This morning in Huntington at 8:00AM it’s currently -2 degrees under partly cloudy skies. Winds are calm. Relative humidity is 87%, dewpoint -5, barometric pressure 30.46” and rising slowly. We have 9” of snow at the stake. Yesterday’s high was 24, and the overnight low was got down to -6.
A weak disturbance aloft passing to our south may provide a few snow showers or flurries to southern parts of the region today, but generally dry conditions are expected as surface high pressure off the New England coast dominates. An upper trough passing north of the region will bring a chance of rain and snow showers late Friday afternoon and early Friday night, before dry conditions return again for Saturday and Sunday. Temperatures will be below normal today, but warm into
the 30s and 40s for Friday and the weekend.
It’ll be partly sunny today with a slight chance of snow flurries south. Highs will be near 27 with southeast winds around 6 mph. Tonight should be mostly cloudy with a low around 24 and south winds 7 to 10 mph gusting to 21 mph.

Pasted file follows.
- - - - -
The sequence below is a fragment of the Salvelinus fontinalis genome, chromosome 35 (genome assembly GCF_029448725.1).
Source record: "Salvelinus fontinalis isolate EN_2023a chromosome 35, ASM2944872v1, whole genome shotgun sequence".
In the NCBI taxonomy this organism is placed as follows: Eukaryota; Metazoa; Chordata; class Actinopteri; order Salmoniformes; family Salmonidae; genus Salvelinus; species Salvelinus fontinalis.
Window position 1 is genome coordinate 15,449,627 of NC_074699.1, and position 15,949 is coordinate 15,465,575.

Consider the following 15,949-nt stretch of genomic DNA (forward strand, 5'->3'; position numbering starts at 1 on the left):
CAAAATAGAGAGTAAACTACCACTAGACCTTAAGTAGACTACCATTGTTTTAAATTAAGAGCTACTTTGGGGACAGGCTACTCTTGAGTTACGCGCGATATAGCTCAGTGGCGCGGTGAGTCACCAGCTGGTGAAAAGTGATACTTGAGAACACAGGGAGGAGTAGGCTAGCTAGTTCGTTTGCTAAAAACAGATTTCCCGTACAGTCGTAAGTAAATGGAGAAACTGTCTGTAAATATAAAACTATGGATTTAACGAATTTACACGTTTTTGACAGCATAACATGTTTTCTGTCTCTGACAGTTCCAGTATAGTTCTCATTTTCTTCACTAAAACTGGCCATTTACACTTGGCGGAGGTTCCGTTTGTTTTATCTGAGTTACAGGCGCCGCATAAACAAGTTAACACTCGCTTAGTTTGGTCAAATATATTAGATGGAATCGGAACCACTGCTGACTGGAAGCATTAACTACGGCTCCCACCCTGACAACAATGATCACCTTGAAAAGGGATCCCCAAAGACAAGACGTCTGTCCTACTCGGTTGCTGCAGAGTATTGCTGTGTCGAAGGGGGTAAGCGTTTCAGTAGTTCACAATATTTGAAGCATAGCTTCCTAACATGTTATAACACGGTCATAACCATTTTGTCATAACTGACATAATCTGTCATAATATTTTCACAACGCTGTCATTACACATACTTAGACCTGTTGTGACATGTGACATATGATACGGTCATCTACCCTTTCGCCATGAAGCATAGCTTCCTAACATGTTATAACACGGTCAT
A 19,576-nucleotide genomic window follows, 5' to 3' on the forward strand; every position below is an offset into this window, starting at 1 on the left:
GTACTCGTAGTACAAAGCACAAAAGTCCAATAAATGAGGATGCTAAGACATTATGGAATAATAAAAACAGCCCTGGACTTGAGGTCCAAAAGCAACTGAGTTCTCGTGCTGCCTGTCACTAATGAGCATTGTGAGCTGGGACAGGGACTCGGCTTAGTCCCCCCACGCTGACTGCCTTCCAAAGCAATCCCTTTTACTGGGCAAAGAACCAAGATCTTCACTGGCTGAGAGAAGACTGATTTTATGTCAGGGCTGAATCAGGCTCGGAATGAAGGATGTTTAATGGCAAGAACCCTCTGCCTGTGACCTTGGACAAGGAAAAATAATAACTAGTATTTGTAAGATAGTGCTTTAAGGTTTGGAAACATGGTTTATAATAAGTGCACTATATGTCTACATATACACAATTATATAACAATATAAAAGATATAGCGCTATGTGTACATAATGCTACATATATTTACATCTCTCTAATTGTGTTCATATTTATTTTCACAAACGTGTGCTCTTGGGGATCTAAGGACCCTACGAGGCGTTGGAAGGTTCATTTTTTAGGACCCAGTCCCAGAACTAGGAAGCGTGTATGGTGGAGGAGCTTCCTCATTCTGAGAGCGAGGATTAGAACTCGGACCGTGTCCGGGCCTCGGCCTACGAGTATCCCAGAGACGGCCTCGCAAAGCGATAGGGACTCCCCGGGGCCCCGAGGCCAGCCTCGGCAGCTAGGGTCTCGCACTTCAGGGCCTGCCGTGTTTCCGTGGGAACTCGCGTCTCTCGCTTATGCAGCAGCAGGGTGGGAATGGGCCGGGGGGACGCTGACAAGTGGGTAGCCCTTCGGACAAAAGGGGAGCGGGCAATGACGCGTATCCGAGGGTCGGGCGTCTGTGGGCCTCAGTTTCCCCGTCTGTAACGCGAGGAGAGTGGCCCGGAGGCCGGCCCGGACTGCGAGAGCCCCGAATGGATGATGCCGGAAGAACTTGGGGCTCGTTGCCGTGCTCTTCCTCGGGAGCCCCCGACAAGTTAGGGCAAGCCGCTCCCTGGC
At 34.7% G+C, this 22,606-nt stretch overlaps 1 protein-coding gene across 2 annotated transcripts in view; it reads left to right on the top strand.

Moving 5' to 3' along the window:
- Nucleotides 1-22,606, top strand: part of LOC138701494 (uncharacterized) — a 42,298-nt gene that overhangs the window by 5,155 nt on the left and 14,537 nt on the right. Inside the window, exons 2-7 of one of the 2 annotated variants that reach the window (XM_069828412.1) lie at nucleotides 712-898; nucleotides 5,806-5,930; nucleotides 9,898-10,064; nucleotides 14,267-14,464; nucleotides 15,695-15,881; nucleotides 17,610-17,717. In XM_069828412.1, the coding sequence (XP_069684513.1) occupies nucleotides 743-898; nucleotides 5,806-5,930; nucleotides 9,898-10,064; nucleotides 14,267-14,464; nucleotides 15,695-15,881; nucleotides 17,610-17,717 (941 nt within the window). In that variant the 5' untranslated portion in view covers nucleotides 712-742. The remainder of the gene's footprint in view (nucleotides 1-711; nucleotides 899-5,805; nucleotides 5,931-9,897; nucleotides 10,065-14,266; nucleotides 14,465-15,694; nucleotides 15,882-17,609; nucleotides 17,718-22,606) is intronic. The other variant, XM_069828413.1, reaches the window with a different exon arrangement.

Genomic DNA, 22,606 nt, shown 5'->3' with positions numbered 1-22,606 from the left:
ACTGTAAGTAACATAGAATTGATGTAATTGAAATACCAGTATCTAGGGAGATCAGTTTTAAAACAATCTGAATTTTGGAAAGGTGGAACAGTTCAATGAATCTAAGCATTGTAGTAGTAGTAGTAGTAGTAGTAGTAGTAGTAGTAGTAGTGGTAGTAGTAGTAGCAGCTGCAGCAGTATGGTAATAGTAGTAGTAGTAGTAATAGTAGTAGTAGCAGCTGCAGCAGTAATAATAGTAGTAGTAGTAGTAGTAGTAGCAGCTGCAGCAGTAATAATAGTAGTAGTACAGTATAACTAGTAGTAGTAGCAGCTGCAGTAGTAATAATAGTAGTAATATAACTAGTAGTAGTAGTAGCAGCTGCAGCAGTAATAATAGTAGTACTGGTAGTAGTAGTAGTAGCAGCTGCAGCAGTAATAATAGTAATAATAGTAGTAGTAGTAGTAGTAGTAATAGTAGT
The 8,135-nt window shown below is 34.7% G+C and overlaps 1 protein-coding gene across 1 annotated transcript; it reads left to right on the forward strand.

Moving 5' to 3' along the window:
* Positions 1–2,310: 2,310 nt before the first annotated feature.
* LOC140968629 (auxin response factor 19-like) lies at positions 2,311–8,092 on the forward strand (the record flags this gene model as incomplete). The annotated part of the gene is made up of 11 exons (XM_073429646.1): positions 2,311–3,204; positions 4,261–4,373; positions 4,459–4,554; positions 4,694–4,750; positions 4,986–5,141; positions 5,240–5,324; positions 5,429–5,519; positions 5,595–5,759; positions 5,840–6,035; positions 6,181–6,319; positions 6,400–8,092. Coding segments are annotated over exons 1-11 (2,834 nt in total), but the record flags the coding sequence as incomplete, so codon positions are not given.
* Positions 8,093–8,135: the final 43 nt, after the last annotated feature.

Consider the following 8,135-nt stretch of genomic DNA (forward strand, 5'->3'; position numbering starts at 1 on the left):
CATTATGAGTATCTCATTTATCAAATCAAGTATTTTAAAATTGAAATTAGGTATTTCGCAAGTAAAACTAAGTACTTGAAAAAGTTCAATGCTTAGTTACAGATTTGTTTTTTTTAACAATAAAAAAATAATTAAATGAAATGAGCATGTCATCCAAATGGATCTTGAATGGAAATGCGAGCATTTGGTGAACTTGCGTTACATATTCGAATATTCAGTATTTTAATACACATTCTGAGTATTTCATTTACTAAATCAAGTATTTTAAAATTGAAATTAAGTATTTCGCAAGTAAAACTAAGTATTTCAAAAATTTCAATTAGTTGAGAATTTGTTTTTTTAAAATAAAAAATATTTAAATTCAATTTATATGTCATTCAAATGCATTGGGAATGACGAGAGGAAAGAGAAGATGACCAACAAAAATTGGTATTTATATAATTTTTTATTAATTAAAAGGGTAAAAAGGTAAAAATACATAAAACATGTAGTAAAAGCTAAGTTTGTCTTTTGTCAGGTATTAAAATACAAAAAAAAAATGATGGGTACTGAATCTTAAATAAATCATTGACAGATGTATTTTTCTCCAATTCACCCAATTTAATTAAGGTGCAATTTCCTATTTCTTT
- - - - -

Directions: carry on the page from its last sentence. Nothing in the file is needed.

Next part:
Friday should be mostly cloudy with snow or rain developing in the morning, changing to light rain in the afternoon. Highs will be near 39 with south winds around 11 mph gusting 21 mph. Chance of precipitation is 30%. Little or no snow accumulation is expected. Friday night should be cloudy with a 30% chance of rain before midnight. Lows will be around 36 with southwest winds 6 to 8 mph.
Saturday’s looking partly sunny with a high near 40 and light and variable winds becoming northerly around 5 mph in the afternoon. Saturday night should be partly cloudy with a low around 24 and north winds around 5 mph becoming calm in the evening.
Last year on this date we had a high of 23 and a low of 1. We picked up 5.25″ of snow and had 6″ at the stake.
Burlington averages for this date are a low of 20 and a high of 34.
The record low was -9 in 1982.
The record high was 56 in 1946.
Length of day: 8:53:37
Today will be 0:40 shorter than yesterday.
The Moon is a waxing crescent, 5.5 days old with 30% illumination.
About Today’s Photo:
Our well head tends to overflow when the water table is high, and consequently, it provides flowing water through much of the winter. Where open water meets frigid air, wonderful things happen with frost and ice. These delicate frost “feathers”—the largest about and inch long—bloom on some of the moss that grows near the well head.
Panasonic GX8, Olympus 60mm macro lens, ISO 800, f/8, 1/60” exposure.